More and more, the transition from winter to spring to summer represents a shift in beauty practices, a sea change driven by social media. Out are flushed cheeks and reddened noses (as epitomized by the “cold girl” or “I’m cold” makeup trend made popular by TikTok); in are freckles and sun-kissed complexions (remember the “sunburn blush” trend that took feeds by storm once upon a time?). That all may be a phenomenon of the present, but the same basic idea — that health and beauty requirements change with the seasons — has been advanced by traditional Chinese medicine (TCM) for millennia. Practitioner Sandra Chiu, an acupuncturist and herbalist based in New York City, says that eating the right things is key to making you look and feel your best as temperatures rise and days lengthen.
One of TCM’s core tenets is that nutrition can determine health. While this concept is far from radical nowadays — case in point: experts say that Mediterranean diet staples such as tomatoes, fatty fish, and seeds can protect against sun damage — TCM practitioners approach it a little differently than the average family physician. Dietary guidelines revolve in part around the seasons and their perceived attributes. Fall is associated with dryness and winter with cold, for example, Chiu says. Food is a tool for balancing these attributes to ensure neither an excess in one or a deficiency in another.
“That's … the core of all TCM,” Yvette Ly, CEO of the wellness brand Five Seasons TCM, says. “It's just, like, ‘Everything in moderation.’ Counterbalancing, doing things so that we are always calibrating towards an equilibrium and feeling really kind of whole and well.”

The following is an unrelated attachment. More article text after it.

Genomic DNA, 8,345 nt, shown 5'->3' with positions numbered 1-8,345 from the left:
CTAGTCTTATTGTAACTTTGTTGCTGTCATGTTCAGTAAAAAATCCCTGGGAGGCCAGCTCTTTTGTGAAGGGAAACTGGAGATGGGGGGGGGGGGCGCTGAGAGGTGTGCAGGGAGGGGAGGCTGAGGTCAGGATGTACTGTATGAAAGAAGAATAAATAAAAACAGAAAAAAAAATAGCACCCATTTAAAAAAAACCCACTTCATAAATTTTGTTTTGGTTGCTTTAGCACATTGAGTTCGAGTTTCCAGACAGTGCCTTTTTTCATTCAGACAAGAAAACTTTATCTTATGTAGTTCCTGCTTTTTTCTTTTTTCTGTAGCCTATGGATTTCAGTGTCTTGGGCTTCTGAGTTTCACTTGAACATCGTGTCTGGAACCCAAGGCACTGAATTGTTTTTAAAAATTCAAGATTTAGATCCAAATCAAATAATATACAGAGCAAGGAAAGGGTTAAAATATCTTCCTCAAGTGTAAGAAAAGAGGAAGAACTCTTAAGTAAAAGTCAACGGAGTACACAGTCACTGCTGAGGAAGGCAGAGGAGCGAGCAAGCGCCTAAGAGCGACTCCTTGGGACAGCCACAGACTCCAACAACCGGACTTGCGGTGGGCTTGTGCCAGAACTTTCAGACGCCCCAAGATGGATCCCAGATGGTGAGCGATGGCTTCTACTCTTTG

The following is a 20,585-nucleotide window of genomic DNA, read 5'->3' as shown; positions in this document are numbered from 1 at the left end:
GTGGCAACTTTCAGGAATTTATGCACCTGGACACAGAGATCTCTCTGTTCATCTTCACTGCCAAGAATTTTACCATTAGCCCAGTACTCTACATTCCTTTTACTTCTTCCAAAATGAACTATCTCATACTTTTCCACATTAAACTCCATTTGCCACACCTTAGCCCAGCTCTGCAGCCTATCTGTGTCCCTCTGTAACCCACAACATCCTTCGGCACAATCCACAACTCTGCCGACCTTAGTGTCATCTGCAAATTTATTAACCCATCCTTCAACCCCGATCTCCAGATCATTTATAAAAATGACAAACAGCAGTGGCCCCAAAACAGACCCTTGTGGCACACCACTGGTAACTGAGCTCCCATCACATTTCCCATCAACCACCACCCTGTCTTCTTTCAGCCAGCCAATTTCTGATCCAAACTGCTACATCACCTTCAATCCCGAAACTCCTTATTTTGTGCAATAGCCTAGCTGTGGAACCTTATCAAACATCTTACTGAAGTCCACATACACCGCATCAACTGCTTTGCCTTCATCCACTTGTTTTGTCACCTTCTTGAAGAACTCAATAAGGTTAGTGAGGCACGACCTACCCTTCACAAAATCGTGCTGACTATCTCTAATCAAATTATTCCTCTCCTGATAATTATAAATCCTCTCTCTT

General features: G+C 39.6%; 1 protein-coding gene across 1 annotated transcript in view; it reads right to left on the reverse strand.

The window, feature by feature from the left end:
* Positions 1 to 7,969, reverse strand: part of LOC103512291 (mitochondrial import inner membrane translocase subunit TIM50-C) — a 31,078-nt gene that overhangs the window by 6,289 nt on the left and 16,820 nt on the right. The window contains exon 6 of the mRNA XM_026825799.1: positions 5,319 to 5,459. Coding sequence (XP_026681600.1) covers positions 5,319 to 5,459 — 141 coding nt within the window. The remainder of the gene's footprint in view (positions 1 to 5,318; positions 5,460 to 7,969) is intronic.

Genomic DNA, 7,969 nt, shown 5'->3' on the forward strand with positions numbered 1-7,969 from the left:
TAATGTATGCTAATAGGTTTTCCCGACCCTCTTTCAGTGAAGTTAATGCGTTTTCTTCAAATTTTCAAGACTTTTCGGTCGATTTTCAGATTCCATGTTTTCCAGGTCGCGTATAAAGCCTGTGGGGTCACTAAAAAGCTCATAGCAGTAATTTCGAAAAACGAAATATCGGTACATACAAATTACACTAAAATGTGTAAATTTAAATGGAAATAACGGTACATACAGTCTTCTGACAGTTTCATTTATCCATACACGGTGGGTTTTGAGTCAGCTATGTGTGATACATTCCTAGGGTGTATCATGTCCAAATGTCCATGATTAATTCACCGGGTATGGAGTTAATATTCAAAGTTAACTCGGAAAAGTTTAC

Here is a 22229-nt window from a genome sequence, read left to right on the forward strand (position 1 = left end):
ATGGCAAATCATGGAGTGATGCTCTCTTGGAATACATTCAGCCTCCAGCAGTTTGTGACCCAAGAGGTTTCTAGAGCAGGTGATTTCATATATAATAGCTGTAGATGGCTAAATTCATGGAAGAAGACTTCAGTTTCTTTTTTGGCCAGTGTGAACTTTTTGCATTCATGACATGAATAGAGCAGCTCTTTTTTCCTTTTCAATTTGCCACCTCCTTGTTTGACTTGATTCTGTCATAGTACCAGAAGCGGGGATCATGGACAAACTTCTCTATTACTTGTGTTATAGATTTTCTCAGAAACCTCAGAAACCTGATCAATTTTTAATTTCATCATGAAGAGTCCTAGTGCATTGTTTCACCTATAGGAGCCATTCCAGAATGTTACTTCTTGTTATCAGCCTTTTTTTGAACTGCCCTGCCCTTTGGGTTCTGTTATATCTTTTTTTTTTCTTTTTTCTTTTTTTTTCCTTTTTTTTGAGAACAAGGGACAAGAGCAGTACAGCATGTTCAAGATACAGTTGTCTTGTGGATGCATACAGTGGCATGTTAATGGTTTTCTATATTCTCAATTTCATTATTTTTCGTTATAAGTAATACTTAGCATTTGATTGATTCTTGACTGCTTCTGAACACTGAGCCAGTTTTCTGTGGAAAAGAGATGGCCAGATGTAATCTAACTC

In the case of summer, both Ly and Chiu recommend foods that naturally counter heat — that is, foods that are cooling in nature. (Many kinds of fruit and vegetables fall into that category, but more on those later.) “Sometimes summer heat makes us feel on edge and more irritable, so these foods can help quiet that,” Chiu says, adding they can also treat issues such as eczema, acne, swelling, and edema. Other common summer health pitfalls include insomnia, palpitations, and speech problems, according to the American College of Traditional Chinese Medicine (ACTCM). However, Chiu, who has almost 20 years of experience in her field, emphasizes that TCM takes a more personalized approach to health than Western medicine. No one tack will work for everybody — or every body.
“It’s important to note that in Chinese medicine, selecting foods, herbs, or even acupuncture treatment strategies depend(s) on the individual,” Chiu says. “In the West, we like to simplify things down to ‘the best’ for this or that. But there is no such thing as one-size-fits-all in TCM practice.”
In Ly’s words, “Depending on our constitutions, we will all respond to summer in a different way.”
With that disclaimer out of the way, Ly and Chiu individually single out watermelon as a prime cooling food. Both watermelon and its juice are endorsed by ACTCM faculty.
“Watermelon is almost as strong as high-powered herbs used in TCM to cool the body,” Chiu says, explaining it “helps clear summer heat (and) release excess dampness (summer swelling).”
“For these properties,” she notes, “make sure to eat the white part of the rind.”
Other cooling foods include tomatoes, celery, lettuce, and endive, according to Ly. Chiu also sings the praises of corn silk tea, a beverage she characterizes as “a mild diuretic that is made for summer.” Indeed, a 2012 literature review found that corn silk has historically been used as a medical treatment in countries such as China, Turkey, France, and the United States, and that corn silk tea is said to lower blood pressure, fight urinary tract infections, and otherwise improve health, though such claims have not been scientifically proven. To make the tea, peel the silk off an ear of corn, boil handfuls in water, and strain. The taste is described by the Cleveland Clinic as mild but sweet.
Corn silk tea “will help pull excess dampness from the swelling of summer humidity out of your body,” Chiu says. For that reason, she notes, it has an especially positive effect on people who feel “easily puffy” or “swollen.”